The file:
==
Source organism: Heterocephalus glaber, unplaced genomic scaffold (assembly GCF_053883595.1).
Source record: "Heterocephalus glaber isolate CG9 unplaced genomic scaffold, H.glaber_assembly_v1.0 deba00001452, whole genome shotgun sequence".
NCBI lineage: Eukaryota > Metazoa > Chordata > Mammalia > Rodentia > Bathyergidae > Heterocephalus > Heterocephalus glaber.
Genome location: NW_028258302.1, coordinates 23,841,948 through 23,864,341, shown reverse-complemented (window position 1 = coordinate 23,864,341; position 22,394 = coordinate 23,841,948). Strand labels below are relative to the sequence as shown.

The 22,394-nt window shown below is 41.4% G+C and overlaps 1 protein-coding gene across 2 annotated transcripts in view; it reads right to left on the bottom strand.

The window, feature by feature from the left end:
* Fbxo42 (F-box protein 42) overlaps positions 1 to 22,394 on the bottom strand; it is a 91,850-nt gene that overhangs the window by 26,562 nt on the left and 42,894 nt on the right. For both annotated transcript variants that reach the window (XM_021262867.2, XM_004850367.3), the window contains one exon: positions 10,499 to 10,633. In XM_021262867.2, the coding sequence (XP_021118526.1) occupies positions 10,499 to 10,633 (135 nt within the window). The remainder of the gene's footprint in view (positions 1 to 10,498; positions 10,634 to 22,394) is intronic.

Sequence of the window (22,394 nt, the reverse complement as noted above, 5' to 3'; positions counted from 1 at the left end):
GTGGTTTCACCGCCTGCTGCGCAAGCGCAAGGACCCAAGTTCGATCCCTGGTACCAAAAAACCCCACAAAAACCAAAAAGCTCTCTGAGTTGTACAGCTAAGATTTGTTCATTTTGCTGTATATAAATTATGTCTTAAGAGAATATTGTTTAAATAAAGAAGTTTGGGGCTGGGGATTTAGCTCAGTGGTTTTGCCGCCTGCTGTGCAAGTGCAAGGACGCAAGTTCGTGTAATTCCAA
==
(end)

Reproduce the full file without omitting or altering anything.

Source organism: Heterocephalus glaber, unplaced genomic scaffold (assembly GCF_053883595.1).
Source record: "Heterocephalus glaber isolate CG9 unplaced genomic scaffold, H.glaber_assembly_v1.0 deba00001452, whole genome shotgun sequence".
NCBI lineage: Eukaryota > Metazoa > Chordata > Mammalia > Rodentia > Bathyergidae > Heterocephalus > Heterocephalus glaber.
Genome location: NW_028258302.1, coordinates 23,841,948 through 23,864,341, shown reverse-complemented (window position 1 = coordinate 23,864,341; position 22,394 = coordinate 23,841,948). Strand labels below are relative to the sequence as shown.

The 22,394-nt window shown below is 41.4% G+C and overlaps 1 protein-coding gene across 2 annotated transcripts in view; it reads right to left on the bottom strand.

The window, feature by feature from the left end:
* Fbxo42 (F-box protein 42) overlaps positions 1 to 22,394 on the bottom strand; it is a 91,850-nt gene that overhangs the window by 26,562 nt on the left and 42,894 nt on the right. For both annotated transcript variants that reach the window (XM_021262867.2, XM_004850367.3), the window contains one exon: positions 10,499 to 10,633. In XM_021262867.2, the coding sequence (XP_021118526.1) occupies positions 10,499 to 10,633 (135 nt within the window). The remainder of the gene's footprint in view (positions 1 to 10,498; positions 10,634 to 22,394) is intronic.

Sequence of the window (22,394 nt, the reverse complement as noted above, 5' to 3'; positions counted from 1 at the left end):
GTGGTTTCACCGCCTGCTGCGCAAGCGCAAGGACCCAAGTTCGATCCCTGGTACCAAAAAACCCCACAAAAACCAAAAAGCTCTCTGAGTTGTACAGCTAAGATTTGTTCATTTTGCTGTATATAAATTATGTCTTAAGAGAATATTGTTTAAATAAAGAAGTTTGGGGCTGGGGATTTAGCTCAGTGGTTTTGCCGCCTGCTGTGCAAGTGCAAGGACGCAAGTTCGTGTAATTCCAA